- April 29, 2016
- Posted by: Chowdhury Shahid Uz Zaman
- Category: Business
Recent figures released by the Bank of England show that the nation is on a spending spree, with household debt on the rise. What are the implications?
Shock figures have revealed that UK consumers are racking up debts of over £1bn a month to pay for holidays, new cars and other expensive items. According to The Week, unsecured lending rose by 9.1% in the month of January, from £1.1bn to £1.6bn, signalling the biggest rise in ten years.
Mortgage lending on the up
It is not just the credit cards that we are maxing out, with figures also showing that mortgage lending is soaring. According to the Telegraph, mortgage approvals jumped to a two-year high in January. 74,581 mortgages with a total value of £13.9bn were approved for house purchases in January alone.
It is not hard to see why consumers are spending rather than saving. With interest rates at an all-time low, spending is more of an attractive proposition than saving. In addition to low interest rates, an unstable stock market is putting people off investing in stocks and shares. Research shows that we are currently saving about half as much as we did around four years ago, with saving levels at their lowest since records began over 50 years ago.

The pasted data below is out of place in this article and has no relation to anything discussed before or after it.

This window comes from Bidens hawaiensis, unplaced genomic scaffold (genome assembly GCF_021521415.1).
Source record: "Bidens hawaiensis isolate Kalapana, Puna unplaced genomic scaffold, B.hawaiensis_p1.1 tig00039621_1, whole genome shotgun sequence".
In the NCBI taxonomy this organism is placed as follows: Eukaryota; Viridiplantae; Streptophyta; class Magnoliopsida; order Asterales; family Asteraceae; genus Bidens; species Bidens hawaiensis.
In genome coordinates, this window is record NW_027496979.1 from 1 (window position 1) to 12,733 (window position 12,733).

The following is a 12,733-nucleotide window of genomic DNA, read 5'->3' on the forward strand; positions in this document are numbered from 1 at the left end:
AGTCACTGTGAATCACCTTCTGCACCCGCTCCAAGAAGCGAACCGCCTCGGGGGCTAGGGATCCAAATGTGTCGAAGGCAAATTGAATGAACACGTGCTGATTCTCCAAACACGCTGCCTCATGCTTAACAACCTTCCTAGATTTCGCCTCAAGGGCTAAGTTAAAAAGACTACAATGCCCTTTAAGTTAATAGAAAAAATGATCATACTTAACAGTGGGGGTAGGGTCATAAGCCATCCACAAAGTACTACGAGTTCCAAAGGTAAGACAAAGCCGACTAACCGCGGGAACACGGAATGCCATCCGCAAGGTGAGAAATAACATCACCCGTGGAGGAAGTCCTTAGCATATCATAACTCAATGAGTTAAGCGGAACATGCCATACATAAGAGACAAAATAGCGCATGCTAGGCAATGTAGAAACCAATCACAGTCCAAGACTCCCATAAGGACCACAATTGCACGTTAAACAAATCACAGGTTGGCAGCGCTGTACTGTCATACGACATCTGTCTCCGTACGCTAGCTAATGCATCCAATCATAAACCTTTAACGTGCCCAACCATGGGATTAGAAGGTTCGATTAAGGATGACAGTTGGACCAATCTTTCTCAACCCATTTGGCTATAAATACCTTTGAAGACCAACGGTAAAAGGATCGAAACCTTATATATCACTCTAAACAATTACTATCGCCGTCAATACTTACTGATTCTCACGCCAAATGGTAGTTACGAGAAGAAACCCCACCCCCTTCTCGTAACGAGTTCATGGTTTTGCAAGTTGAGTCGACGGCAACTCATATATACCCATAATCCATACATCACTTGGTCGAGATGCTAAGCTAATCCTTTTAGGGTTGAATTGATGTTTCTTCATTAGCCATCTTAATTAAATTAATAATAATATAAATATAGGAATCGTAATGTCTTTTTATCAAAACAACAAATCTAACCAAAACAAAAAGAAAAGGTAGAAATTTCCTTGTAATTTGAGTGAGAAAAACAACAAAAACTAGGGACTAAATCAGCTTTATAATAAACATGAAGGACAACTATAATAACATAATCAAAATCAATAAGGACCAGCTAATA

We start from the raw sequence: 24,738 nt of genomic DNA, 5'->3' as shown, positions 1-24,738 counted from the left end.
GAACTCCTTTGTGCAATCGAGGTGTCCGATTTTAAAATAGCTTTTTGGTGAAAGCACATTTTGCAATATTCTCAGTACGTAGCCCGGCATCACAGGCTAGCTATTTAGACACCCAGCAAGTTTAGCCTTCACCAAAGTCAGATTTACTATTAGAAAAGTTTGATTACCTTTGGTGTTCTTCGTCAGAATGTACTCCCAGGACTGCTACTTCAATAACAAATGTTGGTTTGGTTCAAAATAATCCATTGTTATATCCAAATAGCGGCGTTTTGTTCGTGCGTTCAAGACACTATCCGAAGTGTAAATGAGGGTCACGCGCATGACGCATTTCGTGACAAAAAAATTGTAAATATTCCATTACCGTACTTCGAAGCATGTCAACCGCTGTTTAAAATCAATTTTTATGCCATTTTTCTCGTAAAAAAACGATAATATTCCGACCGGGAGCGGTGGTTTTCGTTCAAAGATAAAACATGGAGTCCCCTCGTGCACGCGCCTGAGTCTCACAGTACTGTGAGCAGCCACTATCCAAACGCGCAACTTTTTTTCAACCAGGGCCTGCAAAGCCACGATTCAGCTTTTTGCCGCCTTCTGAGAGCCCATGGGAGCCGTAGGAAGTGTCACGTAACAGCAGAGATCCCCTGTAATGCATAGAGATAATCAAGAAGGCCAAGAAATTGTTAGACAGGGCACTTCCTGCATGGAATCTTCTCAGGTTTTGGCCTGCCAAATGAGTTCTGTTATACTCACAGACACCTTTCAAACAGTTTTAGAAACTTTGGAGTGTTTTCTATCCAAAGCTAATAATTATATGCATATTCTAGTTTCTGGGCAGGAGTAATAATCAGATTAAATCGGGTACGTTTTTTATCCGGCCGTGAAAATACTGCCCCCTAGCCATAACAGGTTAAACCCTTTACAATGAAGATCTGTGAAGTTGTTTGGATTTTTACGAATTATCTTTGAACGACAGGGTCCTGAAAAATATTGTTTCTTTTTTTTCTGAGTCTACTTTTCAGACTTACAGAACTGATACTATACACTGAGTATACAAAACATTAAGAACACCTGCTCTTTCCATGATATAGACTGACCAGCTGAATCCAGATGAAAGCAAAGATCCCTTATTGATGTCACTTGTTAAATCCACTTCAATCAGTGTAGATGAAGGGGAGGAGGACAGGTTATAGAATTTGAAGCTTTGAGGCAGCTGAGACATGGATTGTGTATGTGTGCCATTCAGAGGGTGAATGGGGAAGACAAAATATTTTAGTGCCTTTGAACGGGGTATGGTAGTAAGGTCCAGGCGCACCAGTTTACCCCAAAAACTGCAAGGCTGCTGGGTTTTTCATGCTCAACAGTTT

There is no doubt that consumers spending money can be positive for the economy and a boon for high street retailers. A rise in mortgage approvals is also good news for the housing market; however, experts are concerned about the long-term implications of such a carefree spending spree.
With debt soaring, there has never been a more pressing time to have access to relevant and impartial financial advice to manage repayments. Demand for financial services and for back office systems for financial advisers from companies such as http://www.intelliflo.com/ will inevitably be on the up, with more people needing effective advice and systems to manage their finances.
One of the biggest concerns is what happens if the economy suffers a downturn. Additionally, if interest rates suddenly rise, will consumers be able to afford their debt repayments? Similar mistakes regarding debt mismanagement have been made in the past and experts are warning that it is vital for UK consumers not to go down this same road again.